This is what happens when you give a Marine and a Ranger motorcycles
Sponsored by PenFed Credit Union
Wil Willis knows a thing or two about weapons. He was born into a military family, served as an Army Ranger for four years, then transferred to the Air Force to become a pararescueman for another ten years. Since his time in service, he's found ways to utilize the skills he learned on active duty as both an entertainer and an instructor.
Now an actor and writer, Willis is perhaps best known for his work on Forged in Fire, a competition series where world-class bladesmiths compete to create iconic edged weapons from history. He also teaches veterans and members of the first responder community about tactical combat casualty care.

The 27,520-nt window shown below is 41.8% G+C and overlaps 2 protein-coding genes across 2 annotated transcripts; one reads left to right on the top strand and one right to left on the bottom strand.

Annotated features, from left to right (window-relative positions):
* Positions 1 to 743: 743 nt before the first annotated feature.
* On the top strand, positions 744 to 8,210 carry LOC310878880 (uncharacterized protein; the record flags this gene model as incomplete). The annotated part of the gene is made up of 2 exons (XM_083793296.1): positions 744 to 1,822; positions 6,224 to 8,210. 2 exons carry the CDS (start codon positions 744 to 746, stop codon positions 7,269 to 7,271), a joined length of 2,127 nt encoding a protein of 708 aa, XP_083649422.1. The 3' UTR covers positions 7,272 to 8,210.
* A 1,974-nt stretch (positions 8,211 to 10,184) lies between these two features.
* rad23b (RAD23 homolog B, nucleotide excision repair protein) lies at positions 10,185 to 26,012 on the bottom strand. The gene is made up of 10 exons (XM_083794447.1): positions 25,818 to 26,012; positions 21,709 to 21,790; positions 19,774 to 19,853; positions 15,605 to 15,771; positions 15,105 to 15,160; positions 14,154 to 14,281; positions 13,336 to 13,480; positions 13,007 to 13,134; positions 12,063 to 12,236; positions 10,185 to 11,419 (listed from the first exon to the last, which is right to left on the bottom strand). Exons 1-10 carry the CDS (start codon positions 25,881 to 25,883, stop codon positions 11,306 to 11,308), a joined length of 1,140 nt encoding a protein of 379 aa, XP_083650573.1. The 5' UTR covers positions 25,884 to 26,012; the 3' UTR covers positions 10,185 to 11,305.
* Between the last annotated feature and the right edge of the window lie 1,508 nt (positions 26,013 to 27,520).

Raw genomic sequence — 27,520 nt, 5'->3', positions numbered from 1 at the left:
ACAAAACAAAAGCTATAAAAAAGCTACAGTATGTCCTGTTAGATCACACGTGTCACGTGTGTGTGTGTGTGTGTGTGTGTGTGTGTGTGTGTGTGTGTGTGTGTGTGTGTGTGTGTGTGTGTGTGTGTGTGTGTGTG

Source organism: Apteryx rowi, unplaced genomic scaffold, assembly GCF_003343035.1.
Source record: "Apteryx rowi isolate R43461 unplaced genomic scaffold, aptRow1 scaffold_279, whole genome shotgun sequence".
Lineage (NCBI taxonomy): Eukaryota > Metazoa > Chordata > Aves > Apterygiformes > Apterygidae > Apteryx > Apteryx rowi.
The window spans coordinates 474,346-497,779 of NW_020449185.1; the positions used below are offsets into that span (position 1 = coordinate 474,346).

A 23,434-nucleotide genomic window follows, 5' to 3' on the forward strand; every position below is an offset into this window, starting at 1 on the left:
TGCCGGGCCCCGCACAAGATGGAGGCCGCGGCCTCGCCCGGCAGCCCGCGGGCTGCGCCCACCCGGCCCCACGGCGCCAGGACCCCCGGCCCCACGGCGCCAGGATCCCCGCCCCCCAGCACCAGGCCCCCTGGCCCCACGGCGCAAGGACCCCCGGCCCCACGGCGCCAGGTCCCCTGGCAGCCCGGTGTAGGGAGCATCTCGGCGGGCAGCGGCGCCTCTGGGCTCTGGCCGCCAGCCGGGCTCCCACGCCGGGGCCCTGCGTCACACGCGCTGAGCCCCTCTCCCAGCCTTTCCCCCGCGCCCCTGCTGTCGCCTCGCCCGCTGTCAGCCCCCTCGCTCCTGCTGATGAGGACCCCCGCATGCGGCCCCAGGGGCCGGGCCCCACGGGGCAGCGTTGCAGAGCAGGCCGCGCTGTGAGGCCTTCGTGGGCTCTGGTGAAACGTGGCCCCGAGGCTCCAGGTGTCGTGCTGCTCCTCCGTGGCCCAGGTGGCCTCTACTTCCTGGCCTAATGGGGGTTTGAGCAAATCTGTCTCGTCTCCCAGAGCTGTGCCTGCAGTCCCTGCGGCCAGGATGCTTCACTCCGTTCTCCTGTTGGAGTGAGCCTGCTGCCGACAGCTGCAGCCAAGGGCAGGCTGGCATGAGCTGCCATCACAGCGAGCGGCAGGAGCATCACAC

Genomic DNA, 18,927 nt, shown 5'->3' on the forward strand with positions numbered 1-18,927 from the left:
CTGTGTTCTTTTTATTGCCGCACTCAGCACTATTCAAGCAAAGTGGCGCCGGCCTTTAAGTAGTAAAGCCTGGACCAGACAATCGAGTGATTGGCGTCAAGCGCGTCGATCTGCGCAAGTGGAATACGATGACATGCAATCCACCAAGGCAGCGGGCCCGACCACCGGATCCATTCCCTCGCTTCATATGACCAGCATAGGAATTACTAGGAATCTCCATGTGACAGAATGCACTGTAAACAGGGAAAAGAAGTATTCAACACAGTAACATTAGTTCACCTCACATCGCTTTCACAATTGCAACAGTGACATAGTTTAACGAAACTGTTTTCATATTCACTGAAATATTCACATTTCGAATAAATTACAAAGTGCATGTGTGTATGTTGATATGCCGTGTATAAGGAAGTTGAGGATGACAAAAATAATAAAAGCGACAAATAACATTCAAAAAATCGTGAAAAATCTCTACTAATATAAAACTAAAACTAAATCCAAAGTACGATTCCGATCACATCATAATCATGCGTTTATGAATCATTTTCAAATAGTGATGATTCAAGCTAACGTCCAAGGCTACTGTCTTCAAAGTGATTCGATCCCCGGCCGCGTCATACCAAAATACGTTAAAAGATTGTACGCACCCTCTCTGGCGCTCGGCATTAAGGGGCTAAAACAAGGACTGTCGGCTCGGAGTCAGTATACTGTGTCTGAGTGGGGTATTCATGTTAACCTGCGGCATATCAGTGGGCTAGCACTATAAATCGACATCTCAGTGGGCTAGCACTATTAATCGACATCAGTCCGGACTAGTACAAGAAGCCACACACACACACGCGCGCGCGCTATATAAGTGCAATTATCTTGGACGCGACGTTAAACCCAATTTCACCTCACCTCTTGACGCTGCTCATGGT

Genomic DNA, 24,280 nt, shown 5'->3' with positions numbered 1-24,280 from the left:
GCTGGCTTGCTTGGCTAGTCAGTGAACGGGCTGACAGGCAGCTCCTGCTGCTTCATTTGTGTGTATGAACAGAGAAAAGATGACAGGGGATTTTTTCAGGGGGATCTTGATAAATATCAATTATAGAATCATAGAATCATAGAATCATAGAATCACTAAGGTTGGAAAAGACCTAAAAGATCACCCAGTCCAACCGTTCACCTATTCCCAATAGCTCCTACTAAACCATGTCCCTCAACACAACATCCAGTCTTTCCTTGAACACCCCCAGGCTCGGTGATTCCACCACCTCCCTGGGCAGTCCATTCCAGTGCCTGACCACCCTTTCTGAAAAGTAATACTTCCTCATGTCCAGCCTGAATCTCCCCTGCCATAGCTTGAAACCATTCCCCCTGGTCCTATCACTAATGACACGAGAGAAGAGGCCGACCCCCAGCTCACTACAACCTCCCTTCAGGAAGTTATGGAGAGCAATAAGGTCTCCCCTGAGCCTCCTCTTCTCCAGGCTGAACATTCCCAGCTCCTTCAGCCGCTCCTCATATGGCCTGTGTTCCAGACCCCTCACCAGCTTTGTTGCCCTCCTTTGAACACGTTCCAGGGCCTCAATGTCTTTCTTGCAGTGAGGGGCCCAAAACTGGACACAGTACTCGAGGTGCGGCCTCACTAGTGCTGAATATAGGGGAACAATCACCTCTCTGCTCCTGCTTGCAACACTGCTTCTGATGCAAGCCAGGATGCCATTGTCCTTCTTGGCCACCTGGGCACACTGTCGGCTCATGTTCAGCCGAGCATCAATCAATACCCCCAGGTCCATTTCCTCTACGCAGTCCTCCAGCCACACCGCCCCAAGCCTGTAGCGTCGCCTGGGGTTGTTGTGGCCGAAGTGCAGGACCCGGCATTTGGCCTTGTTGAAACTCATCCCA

So, yeah, he's kind of bad ass.
U.S. Marine Weston Scott met up with Willis to connect over a past-time they both love: hitting the road on two wheels.
In this episode of "Paving the Way," Willis and Scott hang out in their favorite Los Angeles garage working on their bikes and chatting about what it means for them to ride.
"I don't do anything illegal. It's not out of control. But I definitely am more aggressive than a lot of other riders. I ride every day."
His riding style might be "fast and loose" but Willis insists it helps him slow down.
"I think being left alone with your thoughts can be scary sometimes, especially when you're talking about a transitional period. I've got through it a bunch of times. Everybody's had rough times. For me, getting back on the back was a way of slowing everything down in my mind. I do believe there's something spiritual I get out of riding."
Check out the episode to find out more about why Willis rides every day, but Scott sums it up nicely: "It's just good for the soul."